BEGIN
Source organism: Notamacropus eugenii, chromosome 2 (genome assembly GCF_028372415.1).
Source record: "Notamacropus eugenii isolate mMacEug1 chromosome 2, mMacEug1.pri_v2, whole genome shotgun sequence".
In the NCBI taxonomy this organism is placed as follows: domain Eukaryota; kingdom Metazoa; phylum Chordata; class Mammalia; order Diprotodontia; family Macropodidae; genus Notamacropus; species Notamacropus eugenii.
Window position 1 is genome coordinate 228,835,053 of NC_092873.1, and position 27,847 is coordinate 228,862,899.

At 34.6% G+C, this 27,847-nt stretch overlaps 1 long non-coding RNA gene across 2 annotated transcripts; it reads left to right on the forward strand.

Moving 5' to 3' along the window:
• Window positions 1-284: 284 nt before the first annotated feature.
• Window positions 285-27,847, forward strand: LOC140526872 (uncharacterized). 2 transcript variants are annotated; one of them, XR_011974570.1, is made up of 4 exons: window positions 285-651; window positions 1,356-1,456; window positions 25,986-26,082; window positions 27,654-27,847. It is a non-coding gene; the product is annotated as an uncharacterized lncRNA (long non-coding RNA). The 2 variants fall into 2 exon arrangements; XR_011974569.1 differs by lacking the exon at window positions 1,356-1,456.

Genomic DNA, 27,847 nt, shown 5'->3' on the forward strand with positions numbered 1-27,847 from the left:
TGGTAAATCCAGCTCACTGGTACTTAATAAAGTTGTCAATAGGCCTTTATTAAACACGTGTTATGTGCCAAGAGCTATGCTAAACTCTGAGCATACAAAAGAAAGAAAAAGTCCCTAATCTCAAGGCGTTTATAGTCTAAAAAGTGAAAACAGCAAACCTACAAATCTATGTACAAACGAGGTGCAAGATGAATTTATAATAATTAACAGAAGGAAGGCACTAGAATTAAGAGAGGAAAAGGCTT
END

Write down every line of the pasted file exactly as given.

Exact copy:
Source organism: Notamacropus eugenii, chromosome 2 (genome assembly GCF_028372415.1).
Source record: "Notamacropus eugenii isolate mMacEug1 chromosome 2, mMacEug1.pri_v2, whole genome shotgun sequence".
In the NCBI taxonomy this organism is placed as follows: domain Eukaryota; kingdom Metazoa; phylum Chordata; class Mammalia; order Diprotodontia; family Macropodidae; genus Notamacropus; species Notamacropus eugenii.
Window position 1 is genome coordinate 228,835,053 of NC_092873.1, and position 27,847 is coordinate 228,862,899.

At 34.6% G+C, this 27,847-nt stretch overlaps 1 long non-coding RNA gene across 2 annotated transcripts; it reads left to right on the forward strand.

Moving 5' to 3' along the window:
• Window positions 1-284: 284 nt before the first annotated feature.
• Window positions 285-27,847, forward strand: LOC140526872 (uncharacterized). 2 transcript variants are annotated; one of them, XR_011974570.1, is made up of 4 exons: window positions 285-651; window positions 1,356-1,456; window positions 25,986-26,082; window positions 27,654-27,847. It is a non-coding gene; the product is annotated as an uncharacterized lncRNA (long non-coding RNA). The 2 variants fall into 2 exon arrangements; XR_011974569.1 differs by lacking the exon at window positions 1,356-1,456.

Genomic DNA, 27,847 nt, shown 5'->3' on the forward strand with positions numbered 1-27,847 from the left:
TGGTAAATCCAGCTCACTGGTACTTAATAAAGTTGTCAATAGGCCTTTATTAAACACGTGTTATGTGCCAAGAGCTATGCTAAACTCTGAGCATACAAAAGAAAGAAAAAGTCCCTAATCTCAAGGCGTTTATAGTCTAAAAAGTGAAAACAGCAAACCTACAAATCTATGTACAAACGAGGTGCAAGATGAATTTATAATAATTAACAGAAGGAAGGCACTAGAATTAAGAGAGGAAAAGGCTT